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SUPERMARKETS are bulging with new low-carb products - and Consumer Reports weighs in on some of the most popular ones in its June issue, giving the lowdown on which work and which hurt.
Two breads got the highest taste-test rating and the magazine's recommendation, while ice creams fared worst, getting a thumbs-down for phony flavor, loads of fat and inflated prices.
Arnold Carb Counting Multi-Grain and Sara Lee Delightful Wheatberry scored "very good" for their "slightly sweet with grain flavor and no off-notes" that "worked very well with toppings." But the lowest carb breads - Food for Life and JoeBread - scored only "fair" for poor flavor and texture.
Thomas' CarbCounting 100% Whole Wheat bagel was deemed "good" with toasted-wheat flavor but a texture more like a soft roll.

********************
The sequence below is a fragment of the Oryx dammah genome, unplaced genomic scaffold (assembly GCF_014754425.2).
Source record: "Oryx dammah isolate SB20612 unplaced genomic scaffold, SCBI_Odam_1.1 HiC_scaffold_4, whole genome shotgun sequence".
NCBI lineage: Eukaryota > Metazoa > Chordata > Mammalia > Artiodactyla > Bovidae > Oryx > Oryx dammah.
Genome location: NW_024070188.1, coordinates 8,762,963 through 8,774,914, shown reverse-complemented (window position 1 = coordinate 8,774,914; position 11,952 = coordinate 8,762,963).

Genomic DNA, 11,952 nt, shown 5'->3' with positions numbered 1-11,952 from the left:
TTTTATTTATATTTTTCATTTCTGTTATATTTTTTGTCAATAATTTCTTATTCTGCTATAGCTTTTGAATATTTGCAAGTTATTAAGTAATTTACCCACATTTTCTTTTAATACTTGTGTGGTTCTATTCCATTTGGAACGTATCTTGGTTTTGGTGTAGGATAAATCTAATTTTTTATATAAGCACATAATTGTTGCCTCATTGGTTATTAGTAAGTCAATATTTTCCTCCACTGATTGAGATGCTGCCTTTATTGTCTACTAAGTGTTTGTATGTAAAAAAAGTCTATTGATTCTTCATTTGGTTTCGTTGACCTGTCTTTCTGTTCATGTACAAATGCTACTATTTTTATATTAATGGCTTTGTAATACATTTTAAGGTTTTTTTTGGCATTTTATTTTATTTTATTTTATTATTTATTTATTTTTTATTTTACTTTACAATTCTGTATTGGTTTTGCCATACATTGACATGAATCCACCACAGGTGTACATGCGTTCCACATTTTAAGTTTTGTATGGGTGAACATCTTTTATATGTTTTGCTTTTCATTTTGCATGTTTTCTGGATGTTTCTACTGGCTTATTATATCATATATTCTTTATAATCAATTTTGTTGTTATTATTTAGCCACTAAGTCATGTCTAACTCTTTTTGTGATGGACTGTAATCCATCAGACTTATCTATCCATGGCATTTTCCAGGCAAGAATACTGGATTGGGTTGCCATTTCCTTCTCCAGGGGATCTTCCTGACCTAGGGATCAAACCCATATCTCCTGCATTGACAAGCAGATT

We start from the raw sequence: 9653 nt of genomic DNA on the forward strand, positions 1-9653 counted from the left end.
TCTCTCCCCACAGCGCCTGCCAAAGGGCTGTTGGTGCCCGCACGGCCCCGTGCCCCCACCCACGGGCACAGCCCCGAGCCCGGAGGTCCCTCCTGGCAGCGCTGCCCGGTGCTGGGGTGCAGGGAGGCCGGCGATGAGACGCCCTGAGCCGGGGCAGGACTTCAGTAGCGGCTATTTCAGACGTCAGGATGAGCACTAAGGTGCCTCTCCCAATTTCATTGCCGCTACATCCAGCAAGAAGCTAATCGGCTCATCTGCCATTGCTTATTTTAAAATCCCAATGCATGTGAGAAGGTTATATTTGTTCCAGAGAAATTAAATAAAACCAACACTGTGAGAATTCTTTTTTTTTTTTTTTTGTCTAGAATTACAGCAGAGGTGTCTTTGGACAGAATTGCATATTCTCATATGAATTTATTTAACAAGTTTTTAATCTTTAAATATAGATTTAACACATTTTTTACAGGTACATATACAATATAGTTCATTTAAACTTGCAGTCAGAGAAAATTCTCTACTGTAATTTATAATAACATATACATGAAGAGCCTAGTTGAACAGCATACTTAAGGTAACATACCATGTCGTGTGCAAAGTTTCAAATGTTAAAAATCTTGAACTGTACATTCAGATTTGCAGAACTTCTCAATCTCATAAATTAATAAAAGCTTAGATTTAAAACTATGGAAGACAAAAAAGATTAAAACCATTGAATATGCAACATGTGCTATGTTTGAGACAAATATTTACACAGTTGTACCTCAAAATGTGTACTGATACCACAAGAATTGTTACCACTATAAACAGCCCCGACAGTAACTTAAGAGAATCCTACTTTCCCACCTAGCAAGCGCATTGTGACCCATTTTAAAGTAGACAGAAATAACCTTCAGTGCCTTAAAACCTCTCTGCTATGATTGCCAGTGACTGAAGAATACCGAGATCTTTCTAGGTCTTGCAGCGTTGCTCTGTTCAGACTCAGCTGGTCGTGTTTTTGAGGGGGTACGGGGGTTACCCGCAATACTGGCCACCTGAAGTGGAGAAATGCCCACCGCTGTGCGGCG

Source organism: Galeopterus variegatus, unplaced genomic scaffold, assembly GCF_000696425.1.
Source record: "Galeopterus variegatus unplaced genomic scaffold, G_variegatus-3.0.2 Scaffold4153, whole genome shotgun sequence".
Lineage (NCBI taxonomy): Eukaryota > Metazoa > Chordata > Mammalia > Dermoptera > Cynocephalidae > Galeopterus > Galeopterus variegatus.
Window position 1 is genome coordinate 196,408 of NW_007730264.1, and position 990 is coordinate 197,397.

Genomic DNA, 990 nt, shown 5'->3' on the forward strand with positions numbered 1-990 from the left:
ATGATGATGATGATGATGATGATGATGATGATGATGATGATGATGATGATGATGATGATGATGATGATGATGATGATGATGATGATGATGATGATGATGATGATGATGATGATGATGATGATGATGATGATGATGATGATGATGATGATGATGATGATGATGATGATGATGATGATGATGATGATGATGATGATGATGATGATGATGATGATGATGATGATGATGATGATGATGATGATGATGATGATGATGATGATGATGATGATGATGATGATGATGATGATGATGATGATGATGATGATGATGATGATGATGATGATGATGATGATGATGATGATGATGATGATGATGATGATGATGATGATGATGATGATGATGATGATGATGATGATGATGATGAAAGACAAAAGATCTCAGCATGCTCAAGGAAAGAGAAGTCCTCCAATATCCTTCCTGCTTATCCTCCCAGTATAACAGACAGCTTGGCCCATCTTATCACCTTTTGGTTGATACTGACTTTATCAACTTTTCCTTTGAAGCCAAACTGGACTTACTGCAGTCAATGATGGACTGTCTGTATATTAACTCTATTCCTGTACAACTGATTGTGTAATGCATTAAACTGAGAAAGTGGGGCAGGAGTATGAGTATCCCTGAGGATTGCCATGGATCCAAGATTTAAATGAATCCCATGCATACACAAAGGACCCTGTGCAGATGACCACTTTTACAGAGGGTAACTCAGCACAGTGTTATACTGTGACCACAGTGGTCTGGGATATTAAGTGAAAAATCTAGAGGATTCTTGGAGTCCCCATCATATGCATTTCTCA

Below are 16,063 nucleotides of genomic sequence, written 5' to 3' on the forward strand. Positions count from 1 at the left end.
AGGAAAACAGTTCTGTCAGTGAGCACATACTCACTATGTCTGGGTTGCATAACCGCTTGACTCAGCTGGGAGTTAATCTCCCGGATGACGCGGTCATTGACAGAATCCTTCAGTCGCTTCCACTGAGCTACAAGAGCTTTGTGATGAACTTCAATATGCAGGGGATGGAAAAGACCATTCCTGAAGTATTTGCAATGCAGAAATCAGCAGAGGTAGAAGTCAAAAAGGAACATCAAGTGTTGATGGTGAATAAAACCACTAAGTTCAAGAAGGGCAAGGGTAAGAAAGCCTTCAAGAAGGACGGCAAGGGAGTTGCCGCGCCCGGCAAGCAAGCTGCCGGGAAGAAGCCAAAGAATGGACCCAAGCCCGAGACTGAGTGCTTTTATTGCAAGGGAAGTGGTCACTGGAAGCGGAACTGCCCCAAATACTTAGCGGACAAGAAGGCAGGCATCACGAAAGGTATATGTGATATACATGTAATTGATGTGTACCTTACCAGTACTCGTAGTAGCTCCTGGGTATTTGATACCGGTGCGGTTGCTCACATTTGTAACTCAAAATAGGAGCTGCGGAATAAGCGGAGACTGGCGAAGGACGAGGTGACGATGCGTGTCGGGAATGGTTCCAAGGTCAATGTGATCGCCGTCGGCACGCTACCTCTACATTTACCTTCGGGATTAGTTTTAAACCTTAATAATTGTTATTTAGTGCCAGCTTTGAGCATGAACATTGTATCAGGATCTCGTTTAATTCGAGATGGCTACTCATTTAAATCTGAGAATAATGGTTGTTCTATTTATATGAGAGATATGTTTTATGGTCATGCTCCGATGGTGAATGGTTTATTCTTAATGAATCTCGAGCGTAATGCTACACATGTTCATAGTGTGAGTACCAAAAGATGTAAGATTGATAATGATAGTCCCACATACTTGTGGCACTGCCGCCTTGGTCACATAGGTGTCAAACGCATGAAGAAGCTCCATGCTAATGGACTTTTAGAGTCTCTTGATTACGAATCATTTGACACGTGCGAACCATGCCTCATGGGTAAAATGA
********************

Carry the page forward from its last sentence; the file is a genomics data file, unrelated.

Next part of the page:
The best-rated pastas - Keto spaghetti, Bella Vita Penne rigate and CarbXtract fettuccine - were judged "good." They were a little crumbly, rubbery or dry, but the judges thought sauce may fix that. "Sauce may not help" however, in the case of "fair" Atkins Quick Quisine spaghetti.
Goldenbrook Farms LeCarb Frozen Dessert, Atkins Endulge Super Premium Ice Cream and Breyers Carb Smart Ice Cream suffered from gummy, foamy textures, imitation vanilla flavor and artificial sweetener aftertaste.
Michelob Ultra and Miller Lite beer rated "good" for being similar enough to light domestic brands, though less intense. Rolling Rock Green Light was "good," but slightly sour.
The magazine estimated 930 low-carbohydrate food products have entered the U.S. markets in the last five years, geared toward the 16 percent of American adults who say they're trying to control their weight by counting carbs instead of calories.
But the editors suggest the high calorie and fat content of many of these products might sabotage diets, while the items could be cheating dieters nutritionally.
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